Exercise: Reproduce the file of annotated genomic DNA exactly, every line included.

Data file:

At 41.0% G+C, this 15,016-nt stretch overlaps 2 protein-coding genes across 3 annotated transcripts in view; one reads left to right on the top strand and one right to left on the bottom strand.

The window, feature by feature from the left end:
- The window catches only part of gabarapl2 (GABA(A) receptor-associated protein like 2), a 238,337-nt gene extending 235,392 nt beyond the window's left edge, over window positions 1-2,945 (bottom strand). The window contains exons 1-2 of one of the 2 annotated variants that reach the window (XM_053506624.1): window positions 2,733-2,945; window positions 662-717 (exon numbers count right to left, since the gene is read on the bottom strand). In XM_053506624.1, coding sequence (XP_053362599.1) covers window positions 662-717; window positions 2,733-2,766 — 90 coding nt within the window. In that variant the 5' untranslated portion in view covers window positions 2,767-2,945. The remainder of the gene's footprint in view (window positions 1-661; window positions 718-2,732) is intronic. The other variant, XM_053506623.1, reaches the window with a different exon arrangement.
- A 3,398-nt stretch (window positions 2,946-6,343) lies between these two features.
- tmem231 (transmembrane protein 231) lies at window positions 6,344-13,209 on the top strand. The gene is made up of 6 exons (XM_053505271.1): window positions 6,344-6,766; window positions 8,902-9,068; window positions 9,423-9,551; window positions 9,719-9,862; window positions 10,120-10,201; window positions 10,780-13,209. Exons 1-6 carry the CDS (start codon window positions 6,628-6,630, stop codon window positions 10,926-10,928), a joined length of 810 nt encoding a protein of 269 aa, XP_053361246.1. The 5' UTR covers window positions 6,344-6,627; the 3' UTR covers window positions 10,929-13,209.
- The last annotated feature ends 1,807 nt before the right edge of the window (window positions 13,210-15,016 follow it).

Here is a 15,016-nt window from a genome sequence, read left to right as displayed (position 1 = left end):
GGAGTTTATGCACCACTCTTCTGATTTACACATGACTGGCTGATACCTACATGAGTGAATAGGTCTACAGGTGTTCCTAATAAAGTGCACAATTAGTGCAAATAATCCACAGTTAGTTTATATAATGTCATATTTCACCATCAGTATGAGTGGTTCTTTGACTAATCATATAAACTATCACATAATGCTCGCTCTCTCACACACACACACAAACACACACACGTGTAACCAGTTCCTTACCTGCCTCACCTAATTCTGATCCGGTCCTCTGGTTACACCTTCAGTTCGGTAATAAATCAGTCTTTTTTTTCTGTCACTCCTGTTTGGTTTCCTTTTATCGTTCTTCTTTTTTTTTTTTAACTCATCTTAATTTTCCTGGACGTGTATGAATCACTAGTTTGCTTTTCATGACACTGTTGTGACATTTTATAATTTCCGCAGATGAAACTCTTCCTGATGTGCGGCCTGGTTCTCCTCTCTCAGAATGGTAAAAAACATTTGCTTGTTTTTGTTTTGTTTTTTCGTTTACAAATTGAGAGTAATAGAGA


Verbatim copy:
At 41.0% G+C, this 15,016-nt stretch overlaps 2 protein-coding genes across 3 annotated transcripts in view; one reads left to right on the top strand and one right to left on the bottom strand.

The window, feature by feature from the left end:
- The window catches only part of gabarapl2 (GABA(A) receptor-associated protein like 2), a 238,337-nt gene extending 235,392 nt beyond the window's left edge, over window positions 1-2,945 (bottom strand). The window contains exons 1-2 of one of the 2 annotated variants that reach the window (XM_053506624.1): window positions 2,733-2,945; window positions 662-717 (exon numbers count right to left, since the gene is read on the bottom strand). In XM_053506624.1, coding sequence (XP_053362599.1) covers window positions 662-717; window positions 2,733-2,766 — 90 coding nt within the window. In that variant the 5' untranslated portion in view covers window positions 2,767-2,945. The remainder of the gene's footprint in view (window positions 1-661; window positions 718-2,732) is intronic. The other variant, XM_053506623.1, reaches the window with a different exon arrangement.
- A 3,398-nt stretch (window positions 2,946-6,343) lies between these two features.
- tmem231 (transmembrane protein 231) lies at window positions 6,344-13,209 on the top strand. The gene is made up of 6 exons (XM_053505271.1): window positions 6,344-6,766; window positions 8,902-9,068; window positions 9,423-9,551; window positions 9,719-9,862; window positions 10,120-10,201; window positions 10,780-13,209. Exons 1-6 carry the CDS (start codon window positions 6,628-6,630, stop codon window positions 10,926-10,928), a joined length of 810 nt encoding a protein of 269 aa, XP_053361246.1. The 5' UTR covers window positions 6,344-6,627; the 3' UTR covers window positions 10,929-13,209.
- The last annotated feature ends 1,807 nt before the right edge of the window (window positions 13,210-15,016 follow it).

Here is a 15,016-nt window from a genome sequence, read left to right as displayed (position 1 = left end):
GGAGTTTATGCACCACTCTTCTGATTTACACATGACTGGCTGATACCTACATGAGTGAATAGGTCTACAGGTGTTCCTAATAAAGTGCACAATTAGTGCAAATAATCCACAGTTAGTTTATATAATGTCATATTTCACCATCAGTATGAGTGGTTCTTTGACTAATCATATAAACTATCACATAATGCTCGCTCTCTCACACACACACACAAACACACACACGTGTAACCAGTTCCTTACCTGCCTCACCTAATTCTGATCCGGTCCTCTGGTTACACCTTCAGTTCGGTAATAAATCAGTCTTTTTTTTCTGTCACTCCTGTTTGGTTTCCTTTTATCGTTCTTCTTTTTTTTTTTTAACTCATCTTAATTTTCCTGGACGTGTATGAATCACTAGTTTGCTTTTCATGACACTGTTGTGACATTTTATAATTTCCGCAGATGAAACTCTTCCTGATGTGCGGCCTGGTTCTCCTCTCTCAGAATGGTAAAAAACATTTGCTTGTTTTTGTTTTGTTTTTTCGTTTACAAATTGAGAGTAATAGAGA